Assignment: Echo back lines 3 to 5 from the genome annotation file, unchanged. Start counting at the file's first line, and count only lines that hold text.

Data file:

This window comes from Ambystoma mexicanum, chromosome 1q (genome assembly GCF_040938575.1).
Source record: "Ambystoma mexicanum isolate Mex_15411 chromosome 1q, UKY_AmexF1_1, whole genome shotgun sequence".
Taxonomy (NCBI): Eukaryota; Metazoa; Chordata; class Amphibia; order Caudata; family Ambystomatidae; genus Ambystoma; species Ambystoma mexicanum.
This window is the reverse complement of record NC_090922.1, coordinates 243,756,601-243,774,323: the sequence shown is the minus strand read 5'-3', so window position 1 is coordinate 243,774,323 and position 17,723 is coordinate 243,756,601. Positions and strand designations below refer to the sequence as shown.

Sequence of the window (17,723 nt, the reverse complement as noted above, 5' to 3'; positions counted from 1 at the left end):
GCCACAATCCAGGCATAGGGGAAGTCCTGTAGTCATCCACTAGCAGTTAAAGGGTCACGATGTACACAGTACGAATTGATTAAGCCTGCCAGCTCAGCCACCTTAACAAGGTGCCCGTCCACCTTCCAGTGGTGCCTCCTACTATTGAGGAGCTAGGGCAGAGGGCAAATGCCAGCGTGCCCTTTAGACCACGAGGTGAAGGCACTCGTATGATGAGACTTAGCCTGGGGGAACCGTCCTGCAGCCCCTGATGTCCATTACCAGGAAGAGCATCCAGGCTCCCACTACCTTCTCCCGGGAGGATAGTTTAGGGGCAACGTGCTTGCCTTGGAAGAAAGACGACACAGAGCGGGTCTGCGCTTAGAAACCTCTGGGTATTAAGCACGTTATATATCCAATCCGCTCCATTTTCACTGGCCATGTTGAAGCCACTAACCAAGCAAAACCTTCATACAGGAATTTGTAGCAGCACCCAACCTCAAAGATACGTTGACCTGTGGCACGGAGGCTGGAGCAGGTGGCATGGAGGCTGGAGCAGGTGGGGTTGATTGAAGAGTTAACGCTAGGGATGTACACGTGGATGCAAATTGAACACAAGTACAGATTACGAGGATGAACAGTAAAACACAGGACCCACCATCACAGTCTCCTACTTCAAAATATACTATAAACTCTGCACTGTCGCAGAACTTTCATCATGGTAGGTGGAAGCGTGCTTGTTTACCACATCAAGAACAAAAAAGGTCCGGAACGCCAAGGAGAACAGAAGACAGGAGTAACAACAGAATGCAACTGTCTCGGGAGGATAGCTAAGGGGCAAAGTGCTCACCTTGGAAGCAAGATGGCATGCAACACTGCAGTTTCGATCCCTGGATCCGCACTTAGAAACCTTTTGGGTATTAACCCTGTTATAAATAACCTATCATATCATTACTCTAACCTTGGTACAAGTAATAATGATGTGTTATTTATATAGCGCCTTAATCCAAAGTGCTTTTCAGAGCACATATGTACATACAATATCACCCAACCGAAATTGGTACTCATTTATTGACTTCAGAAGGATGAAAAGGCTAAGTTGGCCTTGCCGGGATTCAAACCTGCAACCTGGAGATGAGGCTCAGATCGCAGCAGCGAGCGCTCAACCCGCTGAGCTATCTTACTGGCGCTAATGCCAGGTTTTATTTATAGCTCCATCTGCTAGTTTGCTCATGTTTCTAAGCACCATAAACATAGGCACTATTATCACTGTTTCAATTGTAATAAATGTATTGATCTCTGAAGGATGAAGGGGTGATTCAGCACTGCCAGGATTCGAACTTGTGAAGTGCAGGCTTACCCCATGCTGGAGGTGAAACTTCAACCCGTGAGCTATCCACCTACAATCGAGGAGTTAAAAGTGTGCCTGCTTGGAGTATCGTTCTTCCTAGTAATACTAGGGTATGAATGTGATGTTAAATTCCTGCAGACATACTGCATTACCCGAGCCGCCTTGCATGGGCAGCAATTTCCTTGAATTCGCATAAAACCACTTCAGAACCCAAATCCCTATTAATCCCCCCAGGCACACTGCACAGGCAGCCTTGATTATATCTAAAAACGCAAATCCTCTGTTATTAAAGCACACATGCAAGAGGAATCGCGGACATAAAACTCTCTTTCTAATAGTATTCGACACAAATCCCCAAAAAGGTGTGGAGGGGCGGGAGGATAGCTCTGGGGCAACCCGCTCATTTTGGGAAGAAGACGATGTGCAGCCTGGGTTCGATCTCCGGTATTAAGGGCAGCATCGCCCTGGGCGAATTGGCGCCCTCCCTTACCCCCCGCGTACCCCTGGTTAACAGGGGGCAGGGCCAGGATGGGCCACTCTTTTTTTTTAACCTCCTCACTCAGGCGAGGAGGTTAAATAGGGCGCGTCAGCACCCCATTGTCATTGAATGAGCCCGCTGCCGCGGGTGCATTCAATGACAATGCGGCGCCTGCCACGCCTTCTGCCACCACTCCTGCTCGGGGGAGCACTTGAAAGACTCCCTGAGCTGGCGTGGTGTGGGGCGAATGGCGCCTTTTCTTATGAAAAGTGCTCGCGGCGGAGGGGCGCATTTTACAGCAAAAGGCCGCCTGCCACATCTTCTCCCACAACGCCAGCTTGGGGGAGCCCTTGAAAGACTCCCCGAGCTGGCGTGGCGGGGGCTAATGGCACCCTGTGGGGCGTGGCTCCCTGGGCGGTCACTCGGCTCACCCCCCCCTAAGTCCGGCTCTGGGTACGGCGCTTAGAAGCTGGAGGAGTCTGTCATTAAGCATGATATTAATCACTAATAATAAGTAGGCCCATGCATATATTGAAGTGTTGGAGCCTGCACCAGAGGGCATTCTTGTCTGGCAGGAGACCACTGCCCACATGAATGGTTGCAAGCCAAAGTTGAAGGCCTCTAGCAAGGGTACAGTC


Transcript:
Taxonomy (NCBI): Eukaryota; Metazoa; Chordata; class Amphibia; order Caudata; family Ambystomatidae; genus Ambystoma; species Ambystoma mexicanum.
This window is the reverse complement of record NC_090922.1, coordinates 243,756,601-243,774,323: the sequence shown is the minus strand read 5'-3', so window position 1 is coordinate 243,774,323 and position 17,723 is coordinate 243,756,601. Positions and strand designations below refer to the sequence as shown.

Sequence of the window (17,723 nt, the reverse complement as noted above, 5' to 3'; positions counted from 1 at the left end):